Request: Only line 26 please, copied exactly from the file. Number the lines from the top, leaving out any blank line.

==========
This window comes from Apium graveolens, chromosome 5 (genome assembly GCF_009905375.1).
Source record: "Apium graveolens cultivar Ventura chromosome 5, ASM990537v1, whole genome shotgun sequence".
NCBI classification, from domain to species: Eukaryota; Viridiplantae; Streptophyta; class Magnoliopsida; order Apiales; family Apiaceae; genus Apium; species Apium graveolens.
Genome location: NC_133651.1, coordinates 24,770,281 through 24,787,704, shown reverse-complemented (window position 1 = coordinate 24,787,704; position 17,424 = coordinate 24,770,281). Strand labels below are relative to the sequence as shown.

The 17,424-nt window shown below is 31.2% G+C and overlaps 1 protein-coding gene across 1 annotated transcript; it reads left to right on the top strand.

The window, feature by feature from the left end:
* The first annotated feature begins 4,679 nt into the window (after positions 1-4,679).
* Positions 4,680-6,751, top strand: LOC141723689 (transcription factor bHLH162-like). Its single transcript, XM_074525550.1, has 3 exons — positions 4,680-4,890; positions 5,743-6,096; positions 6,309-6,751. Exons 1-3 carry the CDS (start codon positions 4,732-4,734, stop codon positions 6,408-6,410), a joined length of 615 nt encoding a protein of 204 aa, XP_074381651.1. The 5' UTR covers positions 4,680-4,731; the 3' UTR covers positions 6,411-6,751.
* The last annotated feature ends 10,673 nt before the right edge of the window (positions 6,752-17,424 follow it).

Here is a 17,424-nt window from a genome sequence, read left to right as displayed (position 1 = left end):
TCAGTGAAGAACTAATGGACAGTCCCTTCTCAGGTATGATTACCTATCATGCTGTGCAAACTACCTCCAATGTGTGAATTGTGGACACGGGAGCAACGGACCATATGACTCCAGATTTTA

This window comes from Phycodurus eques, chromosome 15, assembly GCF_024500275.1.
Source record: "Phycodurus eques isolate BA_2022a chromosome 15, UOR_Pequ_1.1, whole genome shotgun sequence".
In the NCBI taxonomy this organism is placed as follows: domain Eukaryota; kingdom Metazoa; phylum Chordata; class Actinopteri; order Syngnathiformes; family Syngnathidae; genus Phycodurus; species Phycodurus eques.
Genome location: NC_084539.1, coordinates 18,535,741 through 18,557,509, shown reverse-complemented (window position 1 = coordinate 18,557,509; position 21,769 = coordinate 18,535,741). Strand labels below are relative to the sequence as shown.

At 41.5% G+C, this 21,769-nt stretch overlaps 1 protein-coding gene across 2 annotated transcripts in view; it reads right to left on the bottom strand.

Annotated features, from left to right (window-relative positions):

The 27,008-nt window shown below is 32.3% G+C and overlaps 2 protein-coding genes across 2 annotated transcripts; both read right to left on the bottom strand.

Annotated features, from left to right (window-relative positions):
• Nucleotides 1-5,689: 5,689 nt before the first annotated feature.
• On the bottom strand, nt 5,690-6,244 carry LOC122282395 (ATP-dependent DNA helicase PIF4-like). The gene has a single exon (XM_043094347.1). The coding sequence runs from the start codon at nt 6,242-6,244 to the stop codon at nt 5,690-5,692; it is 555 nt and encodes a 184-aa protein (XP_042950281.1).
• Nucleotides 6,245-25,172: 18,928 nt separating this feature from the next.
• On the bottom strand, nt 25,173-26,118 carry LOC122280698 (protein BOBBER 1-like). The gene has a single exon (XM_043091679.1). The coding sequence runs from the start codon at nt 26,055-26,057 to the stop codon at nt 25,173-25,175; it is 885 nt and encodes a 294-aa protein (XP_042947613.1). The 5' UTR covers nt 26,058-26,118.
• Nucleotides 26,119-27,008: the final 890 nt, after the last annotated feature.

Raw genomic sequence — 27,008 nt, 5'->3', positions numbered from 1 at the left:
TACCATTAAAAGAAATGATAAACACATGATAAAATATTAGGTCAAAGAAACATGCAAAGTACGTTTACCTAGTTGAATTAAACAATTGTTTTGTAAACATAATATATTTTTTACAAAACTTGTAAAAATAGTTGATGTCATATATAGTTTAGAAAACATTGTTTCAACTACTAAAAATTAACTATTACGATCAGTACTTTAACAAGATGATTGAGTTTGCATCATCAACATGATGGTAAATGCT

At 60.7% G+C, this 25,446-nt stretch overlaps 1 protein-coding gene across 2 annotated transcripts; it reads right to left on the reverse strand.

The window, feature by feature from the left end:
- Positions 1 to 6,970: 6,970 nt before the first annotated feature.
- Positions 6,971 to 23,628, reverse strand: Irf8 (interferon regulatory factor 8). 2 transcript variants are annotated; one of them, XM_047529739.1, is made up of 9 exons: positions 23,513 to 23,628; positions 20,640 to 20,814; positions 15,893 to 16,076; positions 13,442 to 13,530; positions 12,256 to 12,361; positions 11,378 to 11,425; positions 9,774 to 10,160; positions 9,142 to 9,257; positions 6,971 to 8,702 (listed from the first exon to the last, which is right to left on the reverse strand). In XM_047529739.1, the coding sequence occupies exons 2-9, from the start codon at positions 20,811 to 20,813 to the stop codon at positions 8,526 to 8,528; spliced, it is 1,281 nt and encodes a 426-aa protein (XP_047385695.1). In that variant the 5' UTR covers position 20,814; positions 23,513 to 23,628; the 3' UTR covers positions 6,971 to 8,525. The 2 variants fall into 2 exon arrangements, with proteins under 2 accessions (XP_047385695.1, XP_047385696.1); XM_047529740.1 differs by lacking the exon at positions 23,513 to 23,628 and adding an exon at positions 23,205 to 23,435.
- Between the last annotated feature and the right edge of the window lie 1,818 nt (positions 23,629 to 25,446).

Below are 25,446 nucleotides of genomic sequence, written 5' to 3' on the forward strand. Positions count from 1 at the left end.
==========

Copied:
TACCATTAAAAGAAATGATAAACACATGATAAAATATTAGGTCAAAGAAACATGCAAAGTACGTTTACCTAGTTGAATTAAACAATTGTTTTGTAAACATAATATATTTTTTACAAAACTTGTAAAAATAGTTGATGTCATATATAGTTTAGAAAACATTGTTTCAACTACTAAAAATTAACTATTACGATCAGTACTTTAACAAGATGATTGAGTTTGCATCATCAACATGATGGTAAATGCT